Our Senior Embryologist, Emma Votteler, was responsible for coordinating Bath Fertility’s involvement in the study. Following the release of the results people have been saying to her “You must be really disappointed with the results since you put so much time and effort into recruiting patients?” But Emma says, “I am delighted that we could make a contribution to this important research. The whole purpose of conducting clinical studies is to ensure that we are offering safe, effective treatments to our patients. We can only provide answers to these questions through this kind of research. The last thing we would want to do is recommend treatments that potentially have little benefit for our patients, which is why Bath Fertility are now no longer recommending endometrial scratch for our patients.”

Here Emma describes her experience of recruiting and monitoring patients for the PIP study.

“Before I could begin recruiting patients for the study in July 2016 I had several meetings with the Lead Study Coordinator Dr Sarah Lensen, and Dr Sarah Armstrong, the Local Study Investigator. I also had to attend a Good Clinical Practice (GCP) course which is mandatory for those involved with clinical research – the purpose of which was to give me all the information I needed to know about clinical research to ensure the rights, safety and dignity of research participants. It also helped ensure I was collecting the best quality of research data that I could.

My task was to seek out candidates and to give them all the information they needed to decide whether they would like to participate or not. This involved me checking a lot of medical records, reading all the clinical details and checking whether the woman met the eligibility criteria. If she did, I would indicate to the doctor seeing them for their appointment that the patient may be suitable for recruitment into the study. All in all I must have looked at well over 400 sets of medical records, and 240 patients were approached. Of those I spoke to I had make sure they fully understood what they were signing up for, as consent to a study is key and this was only completed after all information had been given and understood. Overall I managed to recruit 48 women.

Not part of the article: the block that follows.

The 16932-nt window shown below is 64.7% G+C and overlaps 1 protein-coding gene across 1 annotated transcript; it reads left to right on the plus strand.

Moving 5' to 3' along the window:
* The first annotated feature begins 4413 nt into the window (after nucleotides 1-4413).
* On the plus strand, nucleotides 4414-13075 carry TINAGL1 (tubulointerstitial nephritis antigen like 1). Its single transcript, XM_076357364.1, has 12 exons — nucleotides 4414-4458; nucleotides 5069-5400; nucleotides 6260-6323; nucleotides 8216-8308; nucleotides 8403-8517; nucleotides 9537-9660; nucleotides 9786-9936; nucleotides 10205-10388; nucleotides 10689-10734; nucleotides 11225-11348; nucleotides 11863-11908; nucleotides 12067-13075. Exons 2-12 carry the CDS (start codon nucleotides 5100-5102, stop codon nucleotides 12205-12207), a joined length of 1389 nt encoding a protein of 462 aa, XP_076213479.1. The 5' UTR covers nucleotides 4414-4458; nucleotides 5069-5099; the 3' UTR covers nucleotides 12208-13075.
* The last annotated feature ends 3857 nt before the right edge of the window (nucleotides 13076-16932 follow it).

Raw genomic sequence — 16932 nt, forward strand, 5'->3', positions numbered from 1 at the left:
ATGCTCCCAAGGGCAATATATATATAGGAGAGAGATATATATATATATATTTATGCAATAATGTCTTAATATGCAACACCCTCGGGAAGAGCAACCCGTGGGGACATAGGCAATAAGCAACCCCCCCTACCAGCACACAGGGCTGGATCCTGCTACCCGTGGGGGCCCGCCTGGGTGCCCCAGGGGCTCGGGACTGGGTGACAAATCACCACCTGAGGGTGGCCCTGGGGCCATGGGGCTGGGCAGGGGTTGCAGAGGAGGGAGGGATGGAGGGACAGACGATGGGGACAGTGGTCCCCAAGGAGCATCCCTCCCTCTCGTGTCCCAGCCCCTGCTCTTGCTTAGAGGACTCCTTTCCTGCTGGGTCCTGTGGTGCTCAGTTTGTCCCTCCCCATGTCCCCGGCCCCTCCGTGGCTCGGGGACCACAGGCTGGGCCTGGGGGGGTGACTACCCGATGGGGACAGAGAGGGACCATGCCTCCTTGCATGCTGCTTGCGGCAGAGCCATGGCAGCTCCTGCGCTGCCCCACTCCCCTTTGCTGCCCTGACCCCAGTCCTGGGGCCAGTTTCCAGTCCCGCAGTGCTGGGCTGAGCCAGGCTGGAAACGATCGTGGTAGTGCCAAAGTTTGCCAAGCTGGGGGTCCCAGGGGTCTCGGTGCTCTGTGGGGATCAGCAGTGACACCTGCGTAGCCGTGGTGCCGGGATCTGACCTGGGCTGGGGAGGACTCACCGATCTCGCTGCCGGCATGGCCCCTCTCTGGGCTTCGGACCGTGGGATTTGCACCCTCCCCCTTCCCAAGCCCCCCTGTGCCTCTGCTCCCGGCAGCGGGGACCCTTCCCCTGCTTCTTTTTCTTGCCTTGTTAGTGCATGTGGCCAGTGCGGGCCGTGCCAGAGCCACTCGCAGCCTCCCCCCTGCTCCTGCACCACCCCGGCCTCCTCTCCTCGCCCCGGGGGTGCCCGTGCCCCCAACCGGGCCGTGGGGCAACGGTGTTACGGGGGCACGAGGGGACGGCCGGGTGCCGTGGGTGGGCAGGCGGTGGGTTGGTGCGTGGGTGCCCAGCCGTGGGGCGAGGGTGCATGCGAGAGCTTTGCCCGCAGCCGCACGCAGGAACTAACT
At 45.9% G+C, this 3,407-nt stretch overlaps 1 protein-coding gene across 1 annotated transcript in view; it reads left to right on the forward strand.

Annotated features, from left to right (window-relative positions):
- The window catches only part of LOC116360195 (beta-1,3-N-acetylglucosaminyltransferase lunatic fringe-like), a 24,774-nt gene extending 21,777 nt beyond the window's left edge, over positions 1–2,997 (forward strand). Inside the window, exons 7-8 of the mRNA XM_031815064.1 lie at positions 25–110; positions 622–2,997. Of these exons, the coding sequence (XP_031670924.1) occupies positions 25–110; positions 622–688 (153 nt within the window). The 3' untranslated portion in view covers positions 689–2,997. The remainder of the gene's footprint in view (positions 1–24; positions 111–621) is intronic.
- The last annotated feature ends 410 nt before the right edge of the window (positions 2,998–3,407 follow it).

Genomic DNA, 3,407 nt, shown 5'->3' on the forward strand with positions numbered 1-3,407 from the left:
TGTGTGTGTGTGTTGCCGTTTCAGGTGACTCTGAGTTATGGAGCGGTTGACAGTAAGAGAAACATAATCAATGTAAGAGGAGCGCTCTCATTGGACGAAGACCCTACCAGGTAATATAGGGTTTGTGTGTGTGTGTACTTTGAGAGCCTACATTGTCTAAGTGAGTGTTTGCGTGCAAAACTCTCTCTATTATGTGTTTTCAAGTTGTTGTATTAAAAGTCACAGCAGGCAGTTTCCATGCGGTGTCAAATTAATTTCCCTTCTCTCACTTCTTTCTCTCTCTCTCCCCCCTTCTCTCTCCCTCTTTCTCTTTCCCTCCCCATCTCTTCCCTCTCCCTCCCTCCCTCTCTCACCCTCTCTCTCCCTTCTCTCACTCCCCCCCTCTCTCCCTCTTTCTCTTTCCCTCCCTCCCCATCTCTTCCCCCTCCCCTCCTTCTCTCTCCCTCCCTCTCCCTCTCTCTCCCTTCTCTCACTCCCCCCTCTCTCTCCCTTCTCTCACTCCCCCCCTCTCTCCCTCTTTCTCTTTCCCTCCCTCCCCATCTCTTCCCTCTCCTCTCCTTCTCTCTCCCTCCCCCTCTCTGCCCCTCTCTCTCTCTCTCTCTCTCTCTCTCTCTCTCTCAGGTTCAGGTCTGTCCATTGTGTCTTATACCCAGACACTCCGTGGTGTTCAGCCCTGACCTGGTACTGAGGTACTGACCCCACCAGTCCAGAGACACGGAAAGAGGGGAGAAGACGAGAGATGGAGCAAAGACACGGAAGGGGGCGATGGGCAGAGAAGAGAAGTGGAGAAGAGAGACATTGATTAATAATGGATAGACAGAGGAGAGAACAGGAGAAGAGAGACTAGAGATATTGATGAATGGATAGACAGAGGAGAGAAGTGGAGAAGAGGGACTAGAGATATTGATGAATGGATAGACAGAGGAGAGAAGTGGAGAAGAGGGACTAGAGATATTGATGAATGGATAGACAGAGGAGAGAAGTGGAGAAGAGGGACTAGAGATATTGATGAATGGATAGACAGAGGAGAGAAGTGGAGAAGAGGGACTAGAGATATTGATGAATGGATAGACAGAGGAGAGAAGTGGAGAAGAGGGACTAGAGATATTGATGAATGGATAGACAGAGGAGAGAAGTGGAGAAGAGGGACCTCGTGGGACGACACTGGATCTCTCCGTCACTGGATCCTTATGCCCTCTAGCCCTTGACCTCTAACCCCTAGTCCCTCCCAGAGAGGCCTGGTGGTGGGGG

I added patient data to a secure online database where the patient was randomly selected to have the procedure or not. There was a 50/50 chance for either outcome. Patients were often disappointed when I told them they had been randomised into the ‘no scratch’ group but were still understanding and were still happy to be contributing to the study as a whole. We stopped recruiting new patients at the end of May 2017, and to recruit 48 patients in under a year was a massive achievement for a clinic of our size which was recognised by the study coordinators.

Many people think that once you have randomly allocated a person into a study and they go on to have their procedure (or not) that’s where it stops. But in actual fact a study coordinator has to report on several things right up to a live birth. There began my endless phone calls and emails to our kind patients, from me asking if they could give me the results of their scans and then information on babies born as a result of treatment. This is also why it takes so long for results of a study looking into an IVF treatment to be published. Everyone was so patient and helpful and that made my job a lot easier. I am so grateful to all the women who participated.”

The written report of this study is due to be published in a peer-reviewed scientific journal in autumn 2018.

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The Human Fertilisation and Embryology Authority (HFEA) – our regulatory authority – requires all clinics to provide information about treatment outcomes which are then verified and published on the HFEA website. These are available to anyone who wants to check a clinic’s performance.

In the past pregnancy rates were published annually in a handbook, which was eagerly pounced on by the Press who would then produce “League Tables” of the ‘Top Ten’ IVF clinics for the next days’ papers. Unfortunately, it proved to be possible to manage the data deliberately to enhance rankings, and the handbook was scrapped in favour of regularly updated digital postings; annual League Tables have now disappeared. It is however, still possible to research individual clinic results site by site here https://www.hfea.gov.uk/choose-a-clinic/